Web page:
Talking about money is one of the hardest things most couples will ever do. But don’t live in dread. Just follow these tips to make it a positive and constructive discussion.
1. Schedule a time to talk.
The discussion will go better if you make an appointment with your SO. Buttonholing them without warning is an excellent way to turn it into a fight unnecessarily.
Instead of doing that, let them know you would like to do some financial planning within the next week or so and ask what would be a good time for them. Try to pick a time and place that will foster good discussion. Agreeing ahead of time to a good time slot for both of you will help establish the right atmosphere and attitude.
2. Do your homework.
You should both look through any pertinent financial statements and possibly print them off to bring them to the meeting. The discussion will go better if it’s based on facts, not hand-wavy memories.
Memory is far too subject to personal prejudice. We tend to remember things that got a big emotional reaction out of us, like the time we got mad at them for overspending in a big way, and forget more prosaic facts, like all the times they got it right and we overspent more moderately.
3. Don’t fight dirty.
For many people, money is a hot-button topic. But, if you don’t know good ways to argue constructively and how to “fight fair” in marriage, a few sessions with a couple’s counselor may be the single best investment you ever make. Divorce typically comes at a high cost, both financially and emotionally, and fighting about money is the single biggest red flag out there.
If you need to first learn to have a meaty debate at all, do that. Then learn to have a meaty debate about money. It will very much pay dividends.
4. Set goals.
Be prepared to talk about your dreams. Be prepared to really listen to their dreams of the future. Then set goals based on both of your dreams.
Setting goals to work towards will help make this a positive conversation. Without goals, it’s all too easy to just fight about who did what. Such financial discussions tend to be all downside.
Studies show that people who set financial goals seriously outperform those who don’t. Working towards your goals together can be one of the most positive bonds your marriage will ever have.
It’s fine to dream big. Your goals don’t have to be things that are easily within reach. It can be fun to get creative about finding ways to make them happen.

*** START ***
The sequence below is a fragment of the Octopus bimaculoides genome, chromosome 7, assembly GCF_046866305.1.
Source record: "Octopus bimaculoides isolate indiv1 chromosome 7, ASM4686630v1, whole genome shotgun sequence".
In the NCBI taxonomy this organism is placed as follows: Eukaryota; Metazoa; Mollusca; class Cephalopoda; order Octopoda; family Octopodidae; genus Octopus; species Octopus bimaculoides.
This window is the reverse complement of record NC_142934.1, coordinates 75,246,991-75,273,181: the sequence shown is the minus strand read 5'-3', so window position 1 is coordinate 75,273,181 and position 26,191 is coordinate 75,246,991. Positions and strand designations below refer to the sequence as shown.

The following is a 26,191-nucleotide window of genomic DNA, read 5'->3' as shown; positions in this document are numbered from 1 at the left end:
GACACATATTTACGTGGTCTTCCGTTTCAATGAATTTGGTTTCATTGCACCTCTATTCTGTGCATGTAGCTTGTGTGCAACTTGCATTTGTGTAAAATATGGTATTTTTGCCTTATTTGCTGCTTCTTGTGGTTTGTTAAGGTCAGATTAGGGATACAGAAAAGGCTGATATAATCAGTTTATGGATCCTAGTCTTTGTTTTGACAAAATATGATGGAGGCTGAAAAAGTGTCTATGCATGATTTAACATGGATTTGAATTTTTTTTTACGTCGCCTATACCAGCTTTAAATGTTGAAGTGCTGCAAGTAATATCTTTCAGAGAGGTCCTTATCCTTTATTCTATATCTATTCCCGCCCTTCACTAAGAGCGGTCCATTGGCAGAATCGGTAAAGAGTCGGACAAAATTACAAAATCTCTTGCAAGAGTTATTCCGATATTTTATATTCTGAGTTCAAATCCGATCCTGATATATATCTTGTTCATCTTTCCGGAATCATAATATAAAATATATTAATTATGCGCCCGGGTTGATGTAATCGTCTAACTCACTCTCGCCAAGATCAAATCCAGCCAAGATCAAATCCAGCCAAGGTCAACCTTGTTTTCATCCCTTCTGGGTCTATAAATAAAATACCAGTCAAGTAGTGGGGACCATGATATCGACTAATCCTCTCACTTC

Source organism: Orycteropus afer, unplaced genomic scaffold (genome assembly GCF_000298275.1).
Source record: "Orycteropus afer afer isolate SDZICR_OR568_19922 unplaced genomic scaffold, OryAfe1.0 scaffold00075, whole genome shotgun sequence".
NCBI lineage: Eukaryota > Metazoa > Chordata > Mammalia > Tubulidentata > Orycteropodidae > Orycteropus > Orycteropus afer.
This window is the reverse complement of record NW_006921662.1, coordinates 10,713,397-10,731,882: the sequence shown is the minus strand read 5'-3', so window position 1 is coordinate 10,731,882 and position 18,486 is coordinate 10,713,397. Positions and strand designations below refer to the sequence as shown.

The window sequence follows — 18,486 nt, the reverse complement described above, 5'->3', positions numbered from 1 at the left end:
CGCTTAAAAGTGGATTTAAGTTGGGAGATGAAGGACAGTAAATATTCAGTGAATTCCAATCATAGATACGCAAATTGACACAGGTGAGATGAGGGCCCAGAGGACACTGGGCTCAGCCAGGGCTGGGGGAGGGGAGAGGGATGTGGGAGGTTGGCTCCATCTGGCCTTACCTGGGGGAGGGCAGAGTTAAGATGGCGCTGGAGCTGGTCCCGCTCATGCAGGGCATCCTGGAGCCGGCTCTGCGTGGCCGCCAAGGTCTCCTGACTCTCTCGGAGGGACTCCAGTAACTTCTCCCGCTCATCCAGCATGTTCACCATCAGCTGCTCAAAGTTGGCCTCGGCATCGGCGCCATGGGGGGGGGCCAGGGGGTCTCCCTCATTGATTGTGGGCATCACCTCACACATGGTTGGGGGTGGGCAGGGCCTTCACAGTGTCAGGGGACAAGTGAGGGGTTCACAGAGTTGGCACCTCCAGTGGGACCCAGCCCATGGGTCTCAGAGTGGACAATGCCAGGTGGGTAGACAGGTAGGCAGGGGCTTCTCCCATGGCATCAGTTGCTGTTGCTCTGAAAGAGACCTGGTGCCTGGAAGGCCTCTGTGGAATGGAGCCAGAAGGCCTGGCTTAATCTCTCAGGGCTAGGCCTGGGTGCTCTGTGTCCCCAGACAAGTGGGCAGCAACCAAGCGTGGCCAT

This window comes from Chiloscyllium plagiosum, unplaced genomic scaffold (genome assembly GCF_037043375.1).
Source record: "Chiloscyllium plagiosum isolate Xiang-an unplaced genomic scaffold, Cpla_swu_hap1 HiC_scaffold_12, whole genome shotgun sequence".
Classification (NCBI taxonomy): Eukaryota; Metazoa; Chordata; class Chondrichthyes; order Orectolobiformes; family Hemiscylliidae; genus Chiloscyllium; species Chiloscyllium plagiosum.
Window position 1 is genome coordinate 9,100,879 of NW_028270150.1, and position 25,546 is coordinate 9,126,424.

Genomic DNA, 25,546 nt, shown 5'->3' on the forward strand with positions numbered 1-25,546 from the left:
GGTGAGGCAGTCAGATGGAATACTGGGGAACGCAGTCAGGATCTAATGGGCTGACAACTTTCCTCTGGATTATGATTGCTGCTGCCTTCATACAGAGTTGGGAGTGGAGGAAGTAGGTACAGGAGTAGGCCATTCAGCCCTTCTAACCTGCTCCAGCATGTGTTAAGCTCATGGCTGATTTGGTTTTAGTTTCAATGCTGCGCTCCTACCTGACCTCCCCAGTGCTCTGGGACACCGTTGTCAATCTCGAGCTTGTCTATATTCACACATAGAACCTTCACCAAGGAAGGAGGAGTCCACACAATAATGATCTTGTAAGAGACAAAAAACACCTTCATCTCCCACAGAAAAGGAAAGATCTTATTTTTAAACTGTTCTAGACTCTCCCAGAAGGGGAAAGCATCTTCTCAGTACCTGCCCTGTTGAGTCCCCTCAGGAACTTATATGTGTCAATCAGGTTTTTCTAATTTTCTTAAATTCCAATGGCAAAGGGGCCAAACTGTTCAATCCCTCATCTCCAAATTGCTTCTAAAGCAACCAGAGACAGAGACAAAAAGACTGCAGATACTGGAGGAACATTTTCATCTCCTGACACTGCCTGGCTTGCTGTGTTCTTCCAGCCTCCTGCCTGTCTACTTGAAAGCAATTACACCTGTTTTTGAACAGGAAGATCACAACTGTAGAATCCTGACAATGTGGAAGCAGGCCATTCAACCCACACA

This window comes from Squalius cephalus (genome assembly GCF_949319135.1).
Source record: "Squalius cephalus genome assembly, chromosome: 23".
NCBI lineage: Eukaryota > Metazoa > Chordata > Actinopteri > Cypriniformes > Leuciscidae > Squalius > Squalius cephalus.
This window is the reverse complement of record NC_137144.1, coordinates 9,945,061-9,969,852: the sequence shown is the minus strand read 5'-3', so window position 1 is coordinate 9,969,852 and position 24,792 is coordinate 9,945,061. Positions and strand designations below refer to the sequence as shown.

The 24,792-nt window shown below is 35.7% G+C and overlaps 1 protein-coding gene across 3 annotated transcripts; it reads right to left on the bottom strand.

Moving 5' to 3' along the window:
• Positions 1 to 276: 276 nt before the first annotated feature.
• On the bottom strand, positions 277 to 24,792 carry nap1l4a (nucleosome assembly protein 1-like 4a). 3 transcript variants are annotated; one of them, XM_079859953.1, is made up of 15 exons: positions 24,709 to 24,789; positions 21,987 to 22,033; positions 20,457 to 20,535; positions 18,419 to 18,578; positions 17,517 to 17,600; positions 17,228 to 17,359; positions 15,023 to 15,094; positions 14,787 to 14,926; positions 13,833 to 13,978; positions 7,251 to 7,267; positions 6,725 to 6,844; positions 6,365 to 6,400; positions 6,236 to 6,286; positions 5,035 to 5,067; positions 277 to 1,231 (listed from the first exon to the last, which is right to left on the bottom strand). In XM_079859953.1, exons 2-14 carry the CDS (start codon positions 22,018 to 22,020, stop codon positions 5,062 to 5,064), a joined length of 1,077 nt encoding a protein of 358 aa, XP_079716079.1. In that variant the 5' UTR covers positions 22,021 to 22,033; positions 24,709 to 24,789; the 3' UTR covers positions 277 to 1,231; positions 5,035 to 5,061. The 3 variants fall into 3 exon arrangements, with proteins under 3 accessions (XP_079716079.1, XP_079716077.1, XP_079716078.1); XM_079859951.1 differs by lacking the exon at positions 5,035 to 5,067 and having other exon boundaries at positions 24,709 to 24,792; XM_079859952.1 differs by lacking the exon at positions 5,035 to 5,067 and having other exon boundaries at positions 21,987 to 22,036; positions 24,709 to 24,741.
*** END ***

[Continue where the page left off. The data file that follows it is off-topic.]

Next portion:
At this stage, just toss out any old crazy idea and write it down. Good brainstorming sessions should not involve any criticism. When one of you says “I know: Let’s just sell both cars!” don’t balk. For now, just write it down.
Critical thought about the ideas and practical implementation can come later. Creativity dies in the face of criticism. This is not the time for it.
6. Shoot for win-win solutions.
If you have no idea how to do this, get some negotiating books and do a little reading. “Getting to Yes” is a research-based book and a quick read.
If you need to cut spending, don’t assume it means a huge loss in quality of life. Transportation is typically the second largest budget item. Maybe one of you can get a remote job and work from home so you can give up one of the two cars. Your quality of life could go up dramatically while expenses come down.
But you might not come to the conclusion that this is a real and viable option had you not first written down the “crazy” idea to sell both cars. An idea like selling on car and working from home may be the practical result of a seemingly outrageous idea.
7. Before it’s over, schedule the next financial talk.
Go ahead and get that part out of the way while you are having this first talk. Good financial planning that gets results is an ongoing process. It’s not something resolved by a single discussion.
You can help limit the heavy atmosphere by setting the next appointment during this one. That way you don’t have to bug them again in a few weeks. It minimizes the amount of time spent on negative feelings that can be involved in dealing with money.
This also makes sure you don’t wait until a crisis, such as an unexpected accident and big repair bills, to talk about money again. Ideally, your financial discussions should become a positive and constructive part of the relationship, and not something you dread. Some best practices can help push it in that direction.
8. Do something nice together
For many couples, this will be a tough discussion to have. Make sure you plan something pleasant for right afterwards to calm frayed nerves and affirm your loving bond.
It doesn’t have to be anything expensive. Maybe you will just watch a favorite TV show together or cook a favorite meal together. But do schedule a positive bonding activity immediately afterward to help cement the agreement and keep things emotionally comfortable.
About the writer: Jasmine Williams covers the good and the bad of today’s business and marketing. When she’s not being all serious and busy, she’s usually hunched over a book or dancing in the kitchen, trying hard to maintain rhythm, and delivering some fine cooking (her family says so). Tweet her @JazzyWilliams88.